(10.) Andrys C, Pozler O, Krejsek J, Derner V, Drahosova M, Kopecky O. Serum soluble adhesion molecules (sICAM-1, sVCAM-1 and sE-selectin) in healthy school aged children and adults. Acta Medica 2000;43:103-6.

(11.) Nash MC, Wade AM, Shah V, Dillon MJ. Normal levels of soluble E-selectin, soluble intercellular adhesion molecule-1 (sICAM-1), and soluble vascular cell adhesion molecule-1 (sVCAM-1) decrease with age. Clin Exp Immunol 1996;103:167-70.

(12.) Sack U, Burkhardt U, Borte M, Schadlich H, Berg K, Emmrich F. Age-dependent levels of select immunological mediators in sera of healthy children. Clin Diagn Lab Immunol 1998;5:28-32.

(13.) Rudloff S, Thomas C, Kunz C. Variations of soluble intercellular cell adhesion molecule 1 (sICAM-1) in serum of adult volunteers. Eur J Med Res 1995;1:171-2.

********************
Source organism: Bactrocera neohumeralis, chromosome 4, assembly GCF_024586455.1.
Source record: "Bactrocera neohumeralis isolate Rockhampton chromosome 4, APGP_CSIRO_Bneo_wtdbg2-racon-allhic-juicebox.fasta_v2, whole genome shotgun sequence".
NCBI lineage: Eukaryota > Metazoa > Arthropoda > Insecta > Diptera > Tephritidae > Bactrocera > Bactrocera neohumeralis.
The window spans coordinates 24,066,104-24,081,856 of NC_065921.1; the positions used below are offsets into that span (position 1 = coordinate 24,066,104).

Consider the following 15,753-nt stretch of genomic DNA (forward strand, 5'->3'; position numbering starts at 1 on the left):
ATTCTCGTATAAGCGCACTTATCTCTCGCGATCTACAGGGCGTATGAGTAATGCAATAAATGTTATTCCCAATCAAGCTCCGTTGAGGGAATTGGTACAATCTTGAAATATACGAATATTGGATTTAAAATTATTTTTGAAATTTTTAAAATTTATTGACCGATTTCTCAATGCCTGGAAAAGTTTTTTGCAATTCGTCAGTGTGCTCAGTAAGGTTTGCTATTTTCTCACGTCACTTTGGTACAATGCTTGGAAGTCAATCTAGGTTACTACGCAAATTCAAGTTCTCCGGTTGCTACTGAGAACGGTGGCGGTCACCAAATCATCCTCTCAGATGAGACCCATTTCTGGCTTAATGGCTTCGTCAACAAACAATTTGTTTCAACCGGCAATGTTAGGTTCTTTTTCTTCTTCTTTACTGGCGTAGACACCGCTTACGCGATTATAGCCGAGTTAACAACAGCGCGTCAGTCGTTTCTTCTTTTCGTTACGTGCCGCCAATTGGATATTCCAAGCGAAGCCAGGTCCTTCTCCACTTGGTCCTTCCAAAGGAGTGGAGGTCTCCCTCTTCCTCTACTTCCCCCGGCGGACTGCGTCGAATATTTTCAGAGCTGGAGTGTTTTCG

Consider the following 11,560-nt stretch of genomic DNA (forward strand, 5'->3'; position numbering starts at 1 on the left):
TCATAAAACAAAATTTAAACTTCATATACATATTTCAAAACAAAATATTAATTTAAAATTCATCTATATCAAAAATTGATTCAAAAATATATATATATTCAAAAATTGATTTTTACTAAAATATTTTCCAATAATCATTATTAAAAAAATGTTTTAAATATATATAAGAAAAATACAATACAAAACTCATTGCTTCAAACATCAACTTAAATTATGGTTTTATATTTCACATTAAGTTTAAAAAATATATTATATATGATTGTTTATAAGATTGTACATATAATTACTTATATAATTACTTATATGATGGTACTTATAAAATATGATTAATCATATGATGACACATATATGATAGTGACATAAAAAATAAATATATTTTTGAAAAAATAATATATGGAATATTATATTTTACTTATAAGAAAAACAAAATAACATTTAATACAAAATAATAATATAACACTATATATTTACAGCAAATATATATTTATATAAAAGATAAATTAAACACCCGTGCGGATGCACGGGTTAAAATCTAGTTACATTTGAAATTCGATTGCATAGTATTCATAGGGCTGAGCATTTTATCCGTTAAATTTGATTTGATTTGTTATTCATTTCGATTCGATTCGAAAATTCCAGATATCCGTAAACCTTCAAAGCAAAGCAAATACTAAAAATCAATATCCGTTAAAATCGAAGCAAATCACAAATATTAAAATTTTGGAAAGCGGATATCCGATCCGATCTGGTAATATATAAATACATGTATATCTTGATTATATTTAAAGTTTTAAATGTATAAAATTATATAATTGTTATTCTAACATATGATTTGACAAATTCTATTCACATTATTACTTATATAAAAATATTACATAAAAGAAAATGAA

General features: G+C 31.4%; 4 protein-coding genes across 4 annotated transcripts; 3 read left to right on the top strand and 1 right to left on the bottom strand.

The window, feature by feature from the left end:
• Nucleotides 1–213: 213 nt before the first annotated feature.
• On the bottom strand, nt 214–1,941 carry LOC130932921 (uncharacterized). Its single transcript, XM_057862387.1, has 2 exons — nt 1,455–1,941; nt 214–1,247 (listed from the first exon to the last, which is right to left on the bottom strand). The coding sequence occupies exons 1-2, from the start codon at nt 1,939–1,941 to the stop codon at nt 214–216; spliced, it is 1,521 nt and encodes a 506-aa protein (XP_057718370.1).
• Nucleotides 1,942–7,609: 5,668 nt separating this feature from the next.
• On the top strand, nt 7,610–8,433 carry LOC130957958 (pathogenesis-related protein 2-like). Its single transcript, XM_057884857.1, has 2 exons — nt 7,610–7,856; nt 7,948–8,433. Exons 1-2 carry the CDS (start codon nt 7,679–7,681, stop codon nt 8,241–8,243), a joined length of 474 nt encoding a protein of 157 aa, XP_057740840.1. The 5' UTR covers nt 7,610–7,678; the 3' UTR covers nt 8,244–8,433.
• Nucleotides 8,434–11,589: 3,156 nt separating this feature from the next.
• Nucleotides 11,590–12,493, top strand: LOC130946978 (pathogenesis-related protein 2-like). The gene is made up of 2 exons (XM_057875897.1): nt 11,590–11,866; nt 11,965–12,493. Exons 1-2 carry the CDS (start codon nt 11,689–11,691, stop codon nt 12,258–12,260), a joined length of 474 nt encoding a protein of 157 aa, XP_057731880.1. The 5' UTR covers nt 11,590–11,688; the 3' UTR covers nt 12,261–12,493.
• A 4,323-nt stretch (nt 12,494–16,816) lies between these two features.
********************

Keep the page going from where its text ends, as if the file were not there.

(14.) Blann AD, Daly RJ, Amiral J. The influence of age, gender and ABO blood group on soluble endothelial cell markers and adhesion molecules. Br J Haematol 1996;92:498-500.

(15.) Barbaux SC, Blankenberg S, Rupprecht HJ, Francomme C, Bickel C, Hafner G, et al. Association between P-selectin gene polymorphisms and soluble P-selectin levels and their relation to coronary artery disease. Arterioscler Thromb Vasc Biol 2001;21:1668-73.

(16.) Oger E, Alhenc-Gelas M, Plu-Bureau G, Mennen L, Cambillau M, Guize L, et al. Association of circulating cellular adhesion molecules with menopausal status and hormone replacement therapy. Time-dependent change in transdermal, but not oral estrogen users. Thromb Res 2001;101:35-43.

(17.) Koh KK, Bui MN, Mincemoyer R, Cannon RO III. Effects of hormone therapy on inflammatory cell adhesion molecules in postmenopausal healthy women. Am J Cardiol 1997;80:1505-7.

(18.) Koh KK, Jin DK, Yang SH, Lee SK, Hwang HY, Kang MH, et al. Vascular effects of synthetic or natural progestagen combined with conjugated equine estrogen in healthy postmenopausal women. Circulation 2001;103: 1961-6.